Submitted to: International IUPAC Symposium on Mycotoxins and Phycotoxins
Publication Type: Proceedings
Publication Acceptance Date: August 24, 2000
Publication Date: June 1, 2001
Interpretive Summary: Mycotoxins are poisons made by molds, or fungi, that can grow on crops like corn and wheat. If the levels of toxins are high enough, and if the contaminated crop is consumed, the mycotoxins can cause sickness or death. Another concern is the effect that consumption of low levels of the toxin, which don't cause acute illness, may have on health if eaten frequently over a long period of time. An important research area that will help to eliminate mycotoxins as hazards in our food and feed is understanding the mechanisms by which the toxins affect the biochemical processes found in the cells of all living organisms. In this way, we can predict the long-term actions of mycotoxins, the effects if combinations of toxins are consumed, and ways to counteract the effects can be developed. In this paper, four examples from the many hundreds of known mycotoxins are discussed. These four, aflatoxin, cyclopiazonic acid, deoxynivalenol, and fumonisin, have all been studied to the extent that their likely molecular mechanism of action is understood. The examples also demonstrate the differences in mechanisms by which the processes that direct normal functions in cells can be disrupted. Finally, unraveling how a mycotoxin works can lead to new uses of the chemical as a tool to help biochemists understand more about how cells work.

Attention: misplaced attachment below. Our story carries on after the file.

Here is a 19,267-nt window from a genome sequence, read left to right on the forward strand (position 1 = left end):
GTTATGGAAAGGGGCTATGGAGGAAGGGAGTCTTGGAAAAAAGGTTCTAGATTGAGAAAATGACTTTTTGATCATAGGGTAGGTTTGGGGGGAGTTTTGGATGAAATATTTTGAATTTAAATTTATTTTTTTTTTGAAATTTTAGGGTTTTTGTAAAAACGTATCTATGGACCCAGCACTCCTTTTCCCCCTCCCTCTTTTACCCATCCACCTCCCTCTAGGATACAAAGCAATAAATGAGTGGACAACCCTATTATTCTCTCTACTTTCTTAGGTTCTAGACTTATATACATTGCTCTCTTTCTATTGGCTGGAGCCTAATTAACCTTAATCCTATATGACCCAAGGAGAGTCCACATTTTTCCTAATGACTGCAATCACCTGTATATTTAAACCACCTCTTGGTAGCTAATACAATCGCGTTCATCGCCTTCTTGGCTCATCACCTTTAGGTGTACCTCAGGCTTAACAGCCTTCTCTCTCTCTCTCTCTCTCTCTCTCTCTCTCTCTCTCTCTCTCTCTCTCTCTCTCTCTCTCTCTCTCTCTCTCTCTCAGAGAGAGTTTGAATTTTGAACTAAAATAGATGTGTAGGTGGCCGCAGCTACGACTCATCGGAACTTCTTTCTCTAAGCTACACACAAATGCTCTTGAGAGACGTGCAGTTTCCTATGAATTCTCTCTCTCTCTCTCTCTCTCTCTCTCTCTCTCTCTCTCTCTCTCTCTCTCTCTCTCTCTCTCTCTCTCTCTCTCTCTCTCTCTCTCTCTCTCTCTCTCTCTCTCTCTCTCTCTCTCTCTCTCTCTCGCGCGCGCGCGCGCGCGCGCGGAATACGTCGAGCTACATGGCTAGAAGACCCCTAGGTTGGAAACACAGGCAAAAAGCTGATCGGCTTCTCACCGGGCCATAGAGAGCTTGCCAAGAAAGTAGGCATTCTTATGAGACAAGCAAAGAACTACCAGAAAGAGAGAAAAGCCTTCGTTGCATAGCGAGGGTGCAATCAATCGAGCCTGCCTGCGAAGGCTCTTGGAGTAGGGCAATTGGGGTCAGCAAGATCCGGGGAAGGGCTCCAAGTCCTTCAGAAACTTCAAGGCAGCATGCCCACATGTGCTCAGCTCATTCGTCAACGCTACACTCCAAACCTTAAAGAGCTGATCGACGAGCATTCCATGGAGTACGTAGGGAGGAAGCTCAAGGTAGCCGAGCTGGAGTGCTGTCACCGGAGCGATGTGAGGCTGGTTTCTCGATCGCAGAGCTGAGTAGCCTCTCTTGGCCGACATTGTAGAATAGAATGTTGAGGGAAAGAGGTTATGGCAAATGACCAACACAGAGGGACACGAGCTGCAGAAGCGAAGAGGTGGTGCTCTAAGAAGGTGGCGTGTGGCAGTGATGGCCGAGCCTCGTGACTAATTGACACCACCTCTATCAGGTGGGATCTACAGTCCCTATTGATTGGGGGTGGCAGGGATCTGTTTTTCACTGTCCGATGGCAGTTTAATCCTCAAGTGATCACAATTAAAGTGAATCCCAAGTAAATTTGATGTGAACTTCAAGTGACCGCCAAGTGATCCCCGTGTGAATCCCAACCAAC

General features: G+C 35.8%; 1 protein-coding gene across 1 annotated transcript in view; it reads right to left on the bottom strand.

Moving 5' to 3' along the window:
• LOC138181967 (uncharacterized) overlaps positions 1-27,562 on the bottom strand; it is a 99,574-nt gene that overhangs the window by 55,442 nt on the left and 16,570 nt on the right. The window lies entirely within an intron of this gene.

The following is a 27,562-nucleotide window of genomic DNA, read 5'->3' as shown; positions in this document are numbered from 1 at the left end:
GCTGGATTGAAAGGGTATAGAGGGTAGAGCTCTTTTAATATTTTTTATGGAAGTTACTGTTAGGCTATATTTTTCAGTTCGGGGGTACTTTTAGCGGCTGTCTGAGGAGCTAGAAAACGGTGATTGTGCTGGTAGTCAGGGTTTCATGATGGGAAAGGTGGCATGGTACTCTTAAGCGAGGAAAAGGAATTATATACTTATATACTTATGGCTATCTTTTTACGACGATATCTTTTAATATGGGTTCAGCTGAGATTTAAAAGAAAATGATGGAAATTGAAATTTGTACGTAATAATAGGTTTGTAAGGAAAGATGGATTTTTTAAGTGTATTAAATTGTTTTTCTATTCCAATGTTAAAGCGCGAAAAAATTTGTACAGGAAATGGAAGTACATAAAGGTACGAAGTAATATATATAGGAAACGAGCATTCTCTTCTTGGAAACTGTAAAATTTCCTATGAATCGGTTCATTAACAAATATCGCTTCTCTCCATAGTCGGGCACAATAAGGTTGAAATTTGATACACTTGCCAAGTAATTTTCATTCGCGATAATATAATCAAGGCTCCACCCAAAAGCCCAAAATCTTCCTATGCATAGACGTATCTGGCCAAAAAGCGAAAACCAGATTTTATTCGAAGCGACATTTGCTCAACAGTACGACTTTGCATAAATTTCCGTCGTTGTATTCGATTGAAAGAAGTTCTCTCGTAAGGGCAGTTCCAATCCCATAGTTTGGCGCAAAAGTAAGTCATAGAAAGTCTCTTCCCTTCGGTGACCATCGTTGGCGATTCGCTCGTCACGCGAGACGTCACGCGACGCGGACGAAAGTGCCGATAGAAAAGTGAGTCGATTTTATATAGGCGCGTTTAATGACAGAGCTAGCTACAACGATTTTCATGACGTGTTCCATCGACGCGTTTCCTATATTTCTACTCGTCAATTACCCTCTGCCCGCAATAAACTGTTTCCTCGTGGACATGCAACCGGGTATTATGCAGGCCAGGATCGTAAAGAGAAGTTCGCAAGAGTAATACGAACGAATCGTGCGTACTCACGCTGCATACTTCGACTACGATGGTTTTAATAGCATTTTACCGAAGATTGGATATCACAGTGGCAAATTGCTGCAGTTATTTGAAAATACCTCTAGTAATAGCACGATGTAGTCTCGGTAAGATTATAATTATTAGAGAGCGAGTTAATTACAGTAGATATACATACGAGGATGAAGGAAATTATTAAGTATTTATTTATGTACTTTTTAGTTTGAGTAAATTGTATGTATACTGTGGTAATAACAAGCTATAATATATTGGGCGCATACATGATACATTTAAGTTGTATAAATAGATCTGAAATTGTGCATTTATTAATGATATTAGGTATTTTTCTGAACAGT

Technical Abstract: Proceedings - No Abstract.